Superman might be afraid of dying to the bombs. If true, this would be incredibly valuable information, and assuming that Superman didn’t radically alter his modus operandi in response to these attempts, it would be fairly simple (in the scheme of plans that had to work around Superman’s powers) to stage some event to attract his attention and deliver the poison while Superman suspected nothing. The reason that Lex hadn’t done it this way in the first place was the enormous amount of planning, expense, and exposure that would have to go into doing that for each of the thirty candidate attacks that he had planned. Mustard gas, phosgene, chlorine, contact poisons, pesticides, polonium; it saved an enormous amount of time to simply allow Superman to know that someone was trying to kill him and put him in a position where he would either expose himself or expose an unwillingness to intervene.
The second possibility was that Superman was thinking of the future. Superman had routinely refused to make deals with criminals who had taken hostages, presumably because he knew that if he did, more criminals would begin taking hostages in order to put themselves in a position to strike a bargain. Similarly, if the bombs were only being placed because the bomb-maker expected Superman to show up, then Superman’s best course of action to prevent bombs from being placed was to stop showing up. Of course, that would only lead to a change in tactics, and not one that would likely result in better outcomes from Superman’s perspective. Lex had dozens of ideas on how to administer the poisons if Superman refused to touch the bombs. But perhaps Superman was under the delusion that his unseen enemy would stop trying over a little thing like changing strategies.
Ultimately, Lex decided against using the contingency plan, at least in the short term. The message from the police officer had been too vague, and even if Superman had directly stated his intent to leave the rest of the bombs untouched, it was possible that the alien was bluffing. Lex didn’t particularly like the prospect of martial law being declared, nor the unfortunate economic impacts of a sustained series of bombs in the largest city in America, but the dice were already cast. If Superman had anticipated the bombings and outright stated his refusal, perhaps Lex would never have spent the time and money going down that path, but with everything set up the majority of the costs had already been sunk.
“Where the hell have you been?” asked Lois. She’d been seen by a doctor, gone home to shower, changed clothes, and then gone back to work. It turned out that there wasn’t all that much you could do about mustard gas, and while the doctor had wanted her to wait it out to see whether she would develop any symptoms, she was pretty confident that she’d had a low enough dose, so she’d slipped out the door when he was seeing to someone else. No way was Lois Lane sitting on her ass when there was news being made. From what the doctor had said, people didn’t get worse all at once, so if it got bad she’d go in. She’d called Perry to let him know she was alright, and then kept calling Clark because she wanted updates.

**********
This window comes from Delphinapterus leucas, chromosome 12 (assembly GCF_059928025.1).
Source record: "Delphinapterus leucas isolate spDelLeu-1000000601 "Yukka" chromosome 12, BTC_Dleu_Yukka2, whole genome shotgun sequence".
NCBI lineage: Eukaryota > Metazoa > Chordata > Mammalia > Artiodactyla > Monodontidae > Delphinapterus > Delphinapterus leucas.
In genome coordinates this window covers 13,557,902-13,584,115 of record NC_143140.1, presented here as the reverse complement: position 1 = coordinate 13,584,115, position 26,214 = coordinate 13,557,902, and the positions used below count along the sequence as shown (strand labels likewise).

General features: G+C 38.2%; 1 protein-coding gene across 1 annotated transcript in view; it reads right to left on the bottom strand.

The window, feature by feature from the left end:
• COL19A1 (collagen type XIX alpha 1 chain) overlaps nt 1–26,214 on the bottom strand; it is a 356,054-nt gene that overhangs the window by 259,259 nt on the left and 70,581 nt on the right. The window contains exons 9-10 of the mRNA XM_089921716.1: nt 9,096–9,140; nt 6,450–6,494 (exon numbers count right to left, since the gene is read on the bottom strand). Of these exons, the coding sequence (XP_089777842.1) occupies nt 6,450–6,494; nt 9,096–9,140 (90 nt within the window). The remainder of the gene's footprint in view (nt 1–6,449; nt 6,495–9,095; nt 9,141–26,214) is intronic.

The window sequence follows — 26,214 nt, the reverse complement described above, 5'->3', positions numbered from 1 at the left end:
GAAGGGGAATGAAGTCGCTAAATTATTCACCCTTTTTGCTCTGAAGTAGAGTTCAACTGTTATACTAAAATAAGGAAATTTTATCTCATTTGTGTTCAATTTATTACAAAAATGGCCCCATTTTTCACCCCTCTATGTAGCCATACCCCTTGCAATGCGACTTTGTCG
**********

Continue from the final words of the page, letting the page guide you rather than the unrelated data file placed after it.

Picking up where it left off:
Clark sat at his desk, typing up an article. He typed with both his index fingers, punching the keys down one at a time. As she watched he took a glance at the keyboard to see which key was which. Lois could type so fast she very nearly hit the mechanical limits on her Underwood. Speed didn’t matter all that much for a reporter, but it was still grating to watch him do such a poor job of something so basic.
“Clark?” she asked. “Where have you been?”
“Sorry,” he said. He pointed to the typewriter in front of him. “I got a call in from the Midwest, apparently there was a Superman sighting.” He hadn’t answered her question, but then again, Clark was hopeless. “You’re taking point on the return of the bomber?” He always said “bomber”, not “Clockwork Bomber”, which Lois felt was a bit petty. He was sore that he hadn’t been the one to name him.
“I am,” said Lois. “Superman’s flown the coop. He’s said he’s not going to help out with the Clockwork Bomber.”
Clark turned to look at her. “Why not?”
Lois shrugged. “I don’t know. I guess Superman wasn’t sure whether it would affect him or not.”
“Makes sense,” said Clark.
Lois raised an eyebrow.
“I mean, let’s say that you walked down a dark alley and got shot, only to find out that the bullet didn’t do much more than tear up your blouse,” said Clark. “You might try shooting yourself again to see whether you really were bulletproof, but maybe you’d be too scared that you’d just end up with a gunshot wound. And you certainly wouldn’t go drink some poison, because maybe it would kill you.”
“I understand that,” said Lois. “Even if I buy that maybe Superman doesn’t know the full extent of how he’s protected, he’s still supposed to be a hero. It doesn’t take a whole lot of courage to walk up to a guy with a gun when you know that his gun can’t hurt you. Superman says he wants to be a symbol and then runs away the first time he might get hurt? That’s what I don’t get.”